The following is part one in a series examining the Amway Center's potential impact on Orlando.
Well, the time is finally almost here. Capping off years of a rather vicious, cutthroat battle in the world of local politics and opinion, the brand-new Amway Center is set to open for business this October.
In what Orlando Mayor Buddy Dyer has often referred to as part of the "triple crown" for downtown (paired with the new arts center and renovated Citrus Bowl), many citizens have watched the massive new building sprout up into the downtown skyline alongside I-4. As of today, we can all assume the major sports and entertainment impact the new arena will have on Central Florida. The Magic are sporting new digs going into the new season, along with the Arena Football League’s Predators.
For the Magic, starting the 2010-2011 campaign on national TV against (reportedly) LeBron and D-Wade would undoubtedly draw instant attention from the country to the new Amway Center. Furthermore, the NBA has announced the new Amway Center will host the 2012 All-Star Game, seemingly David Stern’s gift to Orlando and Orange County for forking out the cash to build the new venue. And, with many artists recently opting for more modern venues in places like nearby Tampa and Miami, Orlando has ended up as a somewhat overlooked contender in the concert world. With the new, state-of-the-art Amway Center, Orlando is sure to regain some footing in its ability to lure the world’s biggest performers to town.
I mean, I can’t sleep at night anticipating that the Jonas Brothers will soon melt the hearts of Orlando’s preteens at Amway in October! (Just kidding, of course... the show’s already been canceled).
It’s pretty clear that the new arena will bring sports and entertainment in Orlando into the 21st century. The new place includes various bars and restaurants, posh suites, and interactive zones for kids –features non-existent at the old Amway Arena. As much as I am nostalgic about some great memories at the old Amway Arena, Amway Center will definitely be very cool.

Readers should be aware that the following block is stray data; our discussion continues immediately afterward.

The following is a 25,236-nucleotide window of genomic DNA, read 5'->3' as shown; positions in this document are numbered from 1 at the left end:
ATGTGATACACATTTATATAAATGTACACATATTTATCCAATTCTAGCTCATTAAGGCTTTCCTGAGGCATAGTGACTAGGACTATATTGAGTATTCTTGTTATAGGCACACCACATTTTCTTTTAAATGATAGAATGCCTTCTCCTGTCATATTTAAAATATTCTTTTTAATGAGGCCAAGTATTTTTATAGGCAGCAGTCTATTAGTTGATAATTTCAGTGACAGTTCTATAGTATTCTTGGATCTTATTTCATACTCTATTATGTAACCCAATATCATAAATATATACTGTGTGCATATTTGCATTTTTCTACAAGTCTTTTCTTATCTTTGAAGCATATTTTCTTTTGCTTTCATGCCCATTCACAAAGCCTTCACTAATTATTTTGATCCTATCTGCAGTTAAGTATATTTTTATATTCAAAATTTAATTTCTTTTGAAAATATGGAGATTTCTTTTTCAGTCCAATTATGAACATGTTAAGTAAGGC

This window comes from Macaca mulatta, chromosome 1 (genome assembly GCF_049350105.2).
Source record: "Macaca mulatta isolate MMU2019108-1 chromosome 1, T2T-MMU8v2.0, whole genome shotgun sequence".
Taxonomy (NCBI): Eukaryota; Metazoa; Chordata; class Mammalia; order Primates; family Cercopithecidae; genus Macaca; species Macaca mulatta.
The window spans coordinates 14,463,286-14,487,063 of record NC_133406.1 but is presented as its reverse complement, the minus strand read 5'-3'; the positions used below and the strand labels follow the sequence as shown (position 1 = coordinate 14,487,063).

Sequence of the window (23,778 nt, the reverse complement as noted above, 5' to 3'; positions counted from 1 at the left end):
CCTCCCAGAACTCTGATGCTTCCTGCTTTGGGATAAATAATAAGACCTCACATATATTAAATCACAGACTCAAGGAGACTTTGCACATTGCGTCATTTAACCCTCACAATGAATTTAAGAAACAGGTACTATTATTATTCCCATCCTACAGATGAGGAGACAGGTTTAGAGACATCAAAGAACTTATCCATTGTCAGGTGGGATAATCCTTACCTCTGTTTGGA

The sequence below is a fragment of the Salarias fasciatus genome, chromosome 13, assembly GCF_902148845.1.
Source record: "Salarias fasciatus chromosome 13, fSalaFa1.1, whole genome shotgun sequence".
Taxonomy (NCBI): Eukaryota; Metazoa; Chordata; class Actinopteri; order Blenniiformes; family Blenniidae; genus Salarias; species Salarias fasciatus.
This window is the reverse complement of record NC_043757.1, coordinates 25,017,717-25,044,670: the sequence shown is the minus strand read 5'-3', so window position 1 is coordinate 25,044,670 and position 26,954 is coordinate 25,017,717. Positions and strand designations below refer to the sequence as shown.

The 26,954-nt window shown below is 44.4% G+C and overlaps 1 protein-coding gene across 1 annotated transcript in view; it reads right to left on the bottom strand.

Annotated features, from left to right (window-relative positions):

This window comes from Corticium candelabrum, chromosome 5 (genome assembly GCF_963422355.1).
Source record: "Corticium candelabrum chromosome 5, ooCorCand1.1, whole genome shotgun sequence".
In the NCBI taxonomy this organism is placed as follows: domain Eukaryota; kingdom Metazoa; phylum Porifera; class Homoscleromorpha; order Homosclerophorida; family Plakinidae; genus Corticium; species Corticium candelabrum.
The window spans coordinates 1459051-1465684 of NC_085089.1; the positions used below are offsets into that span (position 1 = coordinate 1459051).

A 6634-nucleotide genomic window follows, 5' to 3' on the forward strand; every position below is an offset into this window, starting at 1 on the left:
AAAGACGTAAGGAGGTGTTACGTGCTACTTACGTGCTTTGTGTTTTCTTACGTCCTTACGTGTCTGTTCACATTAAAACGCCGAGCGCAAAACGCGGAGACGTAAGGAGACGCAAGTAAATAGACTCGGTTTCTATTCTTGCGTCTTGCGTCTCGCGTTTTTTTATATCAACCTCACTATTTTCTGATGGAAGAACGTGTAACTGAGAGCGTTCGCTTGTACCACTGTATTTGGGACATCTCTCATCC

But, this got me thinking. Did the city and county just drop hundreds of millions of dollars into a brand new sports venue simply because it’s, well... 'cool'?
Various economists have rather emphatically stated that, in general, arena and stadium projects, although often touted as a way to jumpstart economic development, really have minimal financial impact when all is said and done. Others argue, however, that the sense of civic pride resulting from events and games held at a new, well-equipped arena is worth the cost. After all, few things bring a city together like the success of a sports franchise (see New Orleans). But, what will this particular arena do for our particular town? What potential does Amway Center have to change Orlando?
In the next article of this series, I try to determine what this new facility will mean to one of Orlando’s most well-known streets: Church Street. Once a lively cluster of bars, nightclubs, and restaurants, Church Street Station simply faded away into history once Disney’s Pleasure Island and Universal’s CityWalk came onto the scene. Once the hub of Orlando’s nightlife, Church Street Station became more well-known instead recently as the headquarters of Lou Pearlman’s funny business… But, now that the new Amway Center’s front door spills out onto Church, what will it mean to the downtown entertainment district that’s struggled for so long? Is a Church Street renaissance around the corner?